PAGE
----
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  • Alyssa McQuaid

CPB Entry #2: Talking with Dr. J

Updated: Feb 9

When I think about myself as an educator, I think about where I am presently; where I've come from; and where I want to go. And oftentimes that involves self-reflection on my identity. I spend a lot of time thinking about my Blackness and where my version of it fits in with the community of Black educators this course creates but also the black community at large. Sometimes I feel misplaced. But also there's times where I find myself saying, “Of course I belong here!” However, in the instances of feeling misplaced, I wonder whether my presence creates or inhibits safe space in communities reserved for Black women and healing themselves from whiteness. I don’t know what the correct answer is in that case but this reflection reminds me to lead with empathy. It reminds me that a lot of people feel like they don't belong in spaces that they want to belong in--and that insight is comforting. It also empowers me to use these insights as avenues for connection with others, and, in future, with my students.


In conversation with Dr. Janelle Joseph, my work-study supervisor, I find connection with her in our understandings of sociopolitical and socioeconomic organizations of sport. I always look forward to our meetings where we brainstorm ideas of tackling lab related tasks but also real life-circumstances. Sitting in counsel with her makes me feel connected to and grounded in my definition of Blackness. In theme moments of Zen, I am reminded that perhaps my disconnect with Blackness hasn't necessarily been a product of other people pushing their worldview or beliefs about Black people onto me. More so, it’s self-inflicted reluctance towards building community based in fear of not being accepted. Isn’t that what everyone wants? Everyone wants to feel loved. Everyone wants to feel safe. Everyone wants to feel that sense of belonging that is so critical for not only Black students, but all students that have ever felt like they didn't belong in an education space. And I think this insight from my lived experience makes me valuable and powerful.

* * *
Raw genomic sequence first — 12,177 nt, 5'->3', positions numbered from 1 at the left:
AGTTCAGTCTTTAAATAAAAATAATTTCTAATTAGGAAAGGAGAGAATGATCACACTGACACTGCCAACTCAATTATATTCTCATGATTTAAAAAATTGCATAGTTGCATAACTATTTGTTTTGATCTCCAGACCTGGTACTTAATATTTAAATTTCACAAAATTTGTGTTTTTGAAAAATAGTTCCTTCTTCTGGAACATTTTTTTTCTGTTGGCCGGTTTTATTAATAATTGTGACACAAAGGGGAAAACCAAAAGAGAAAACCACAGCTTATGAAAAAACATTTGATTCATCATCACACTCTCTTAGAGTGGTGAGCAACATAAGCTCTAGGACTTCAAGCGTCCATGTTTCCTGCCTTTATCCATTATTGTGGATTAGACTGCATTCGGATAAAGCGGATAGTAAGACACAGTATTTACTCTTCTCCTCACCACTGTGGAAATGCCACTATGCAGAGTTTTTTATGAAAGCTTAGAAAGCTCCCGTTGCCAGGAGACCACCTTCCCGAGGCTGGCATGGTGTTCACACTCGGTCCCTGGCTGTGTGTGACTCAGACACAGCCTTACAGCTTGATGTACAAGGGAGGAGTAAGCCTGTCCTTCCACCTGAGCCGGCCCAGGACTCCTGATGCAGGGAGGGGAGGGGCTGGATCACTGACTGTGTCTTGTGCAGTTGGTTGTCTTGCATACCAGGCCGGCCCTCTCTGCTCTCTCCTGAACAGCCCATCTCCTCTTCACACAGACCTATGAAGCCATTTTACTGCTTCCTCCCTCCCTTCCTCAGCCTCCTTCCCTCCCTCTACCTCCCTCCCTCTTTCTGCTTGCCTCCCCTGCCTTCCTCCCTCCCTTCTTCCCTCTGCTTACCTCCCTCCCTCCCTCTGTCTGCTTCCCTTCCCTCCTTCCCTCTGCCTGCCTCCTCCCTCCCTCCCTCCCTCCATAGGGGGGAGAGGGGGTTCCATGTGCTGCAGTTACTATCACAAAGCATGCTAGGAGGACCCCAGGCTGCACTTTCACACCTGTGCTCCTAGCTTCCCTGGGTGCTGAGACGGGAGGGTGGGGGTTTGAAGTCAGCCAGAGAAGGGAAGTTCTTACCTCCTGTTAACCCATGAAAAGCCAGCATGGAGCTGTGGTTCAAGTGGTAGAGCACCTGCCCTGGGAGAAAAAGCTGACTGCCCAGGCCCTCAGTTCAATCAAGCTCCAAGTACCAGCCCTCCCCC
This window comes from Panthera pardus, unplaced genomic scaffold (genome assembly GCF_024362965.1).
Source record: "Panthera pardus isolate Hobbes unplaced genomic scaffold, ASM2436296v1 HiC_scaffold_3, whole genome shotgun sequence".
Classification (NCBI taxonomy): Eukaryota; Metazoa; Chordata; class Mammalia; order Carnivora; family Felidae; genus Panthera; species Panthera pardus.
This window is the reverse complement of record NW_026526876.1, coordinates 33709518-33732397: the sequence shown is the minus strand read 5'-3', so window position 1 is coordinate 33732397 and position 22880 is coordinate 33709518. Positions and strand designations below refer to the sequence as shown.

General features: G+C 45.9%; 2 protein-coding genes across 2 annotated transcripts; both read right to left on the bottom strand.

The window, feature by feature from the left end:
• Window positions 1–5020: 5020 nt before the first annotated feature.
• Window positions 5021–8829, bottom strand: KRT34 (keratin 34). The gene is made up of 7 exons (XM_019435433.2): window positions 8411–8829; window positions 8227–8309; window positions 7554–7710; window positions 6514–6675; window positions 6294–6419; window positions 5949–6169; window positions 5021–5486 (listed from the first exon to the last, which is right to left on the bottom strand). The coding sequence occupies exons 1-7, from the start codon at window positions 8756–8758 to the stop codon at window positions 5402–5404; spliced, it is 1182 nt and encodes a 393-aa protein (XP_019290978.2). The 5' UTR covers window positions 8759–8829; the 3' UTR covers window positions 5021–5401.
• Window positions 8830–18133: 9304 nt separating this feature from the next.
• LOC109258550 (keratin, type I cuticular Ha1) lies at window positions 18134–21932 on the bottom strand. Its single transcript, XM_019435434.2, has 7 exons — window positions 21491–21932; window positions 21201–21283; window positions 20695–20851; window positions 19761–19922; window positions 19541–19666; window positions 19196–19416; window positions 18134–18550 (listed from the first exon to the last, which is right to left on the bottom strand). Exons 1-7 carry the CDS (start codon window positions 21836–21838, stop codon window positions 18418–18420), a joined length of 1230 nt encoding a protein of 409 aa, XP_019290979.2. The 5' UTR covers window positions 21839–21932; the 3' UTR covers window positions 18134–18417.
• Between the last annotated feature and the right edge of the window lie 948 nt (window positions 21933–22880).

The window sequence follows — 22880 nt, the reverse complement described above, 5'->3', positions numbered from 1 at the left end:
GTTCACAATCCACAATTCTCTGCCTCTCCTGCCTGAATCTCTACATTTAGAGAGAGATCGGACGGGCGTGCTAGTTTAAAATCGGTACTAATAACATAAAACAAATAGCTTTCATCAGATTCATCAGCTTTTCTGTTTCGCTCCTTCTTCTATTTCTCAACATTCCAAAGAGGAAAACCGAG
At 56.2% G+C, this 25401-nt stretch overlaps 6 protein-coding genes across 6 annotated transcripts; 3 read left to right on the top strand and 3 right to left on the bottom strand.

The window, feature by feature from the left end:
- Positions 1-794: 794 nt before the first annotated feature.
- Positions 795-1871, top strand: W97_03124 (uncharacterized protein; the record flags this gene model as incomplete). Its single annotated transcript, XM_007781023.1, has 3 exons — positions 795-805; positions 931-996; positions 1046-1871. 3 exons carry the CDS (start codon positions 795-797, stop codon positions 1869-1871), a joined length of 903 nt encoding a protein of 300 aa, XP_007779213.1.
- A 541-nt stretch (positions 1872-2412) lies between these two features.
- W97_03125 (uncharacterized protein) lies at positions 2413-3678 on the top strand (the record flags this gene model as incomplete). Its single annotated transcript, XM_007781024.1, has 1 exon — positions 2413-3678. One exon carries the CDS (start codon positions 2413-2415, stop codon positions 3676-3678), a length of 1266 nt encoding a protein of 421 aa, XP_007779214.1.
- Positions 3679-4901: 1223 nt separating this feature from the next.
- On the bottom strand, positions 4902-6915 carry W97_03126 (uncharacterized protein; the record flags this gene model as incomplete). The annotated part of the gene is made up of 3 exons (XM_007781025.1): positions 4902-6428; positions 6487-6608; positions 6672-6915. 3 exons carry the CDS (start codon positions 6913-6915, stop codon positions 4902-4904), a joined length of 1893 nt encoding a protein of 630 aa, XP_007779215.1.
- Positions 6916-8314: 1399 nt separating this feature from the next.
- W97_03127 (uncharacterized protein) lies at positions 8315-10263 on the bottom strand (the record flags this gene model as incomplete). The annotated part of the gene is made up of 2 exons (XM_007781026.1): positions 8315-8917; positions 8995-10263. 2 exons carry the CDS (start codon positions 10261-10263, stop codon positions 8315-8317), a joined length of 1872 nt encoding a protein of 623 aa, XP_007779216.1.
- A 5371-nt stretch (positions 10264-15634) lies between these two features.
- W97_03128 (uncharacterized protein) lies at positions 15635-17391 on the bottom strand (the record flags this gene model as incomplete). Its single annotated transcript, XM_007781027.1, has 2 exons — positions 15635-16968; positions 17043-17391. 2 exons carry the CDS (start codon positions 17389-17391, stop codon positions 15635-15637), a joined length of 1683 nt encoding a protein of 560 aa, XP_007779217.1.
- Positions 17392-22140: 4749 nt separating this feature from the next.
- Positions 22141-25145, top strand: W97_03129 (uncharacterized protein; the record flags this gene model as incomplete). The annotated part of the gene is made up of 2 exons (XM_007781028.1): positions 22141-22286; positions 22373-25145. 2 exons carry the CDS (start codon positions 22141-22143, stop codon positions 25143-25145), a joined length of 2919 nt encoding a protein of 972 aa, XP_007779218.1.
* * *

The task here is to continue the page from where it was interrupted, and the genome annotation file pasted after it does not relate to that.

Beyond sport, Dr. Joseph also does a lot of work with racialized women’s experiences with impostor phenomenon. In her talks, she highlights the concept of double consciousness. She notes it’s stifling nature and the importance of recognizing its role in our internal dialogue but also the importance of dissociating from it. That point was particularly impactful for me because I have always connected having a double consciousness with my Blackness and my identity as a biracial Black person. So at first, dissociating from that concept felt like I'd be losing a critical part of myself and connection I have to being Black biracial. However, when I give her suggestions further thought, I realise that the development of the double consciousness is a trauma response and dissociating from that defense mechanism is healing. So while I plan to teach my course content with a critical lens, I want to pair the experience with the skills necessary to acknowledge but also dissociate from the trauma, so that students who experienced racialized harm have the best chance of experiencing Joy and other factors of success despite the injustices they will experience. Having the ability to experience things through a single-consciousness is also essential to navigating society as we know it in North America. Sometimes I grapple with the idea that being Black-White biracial means that I have to be hyper aware and I have to be hypercritical of everything all of the time because if I’m not, I will lose my “Black Card”. Dr. Joseph’s notes on learning to adopt a single consciousness, as I’m coming to understand it now, is not a dissociation from Blackness but it's more so an act of healing, of self-care, and of liberation. and. My blackness can't be taken away because I've chosen to heal from the trauma. Our traumas do not define us; our culture is not our trauma.


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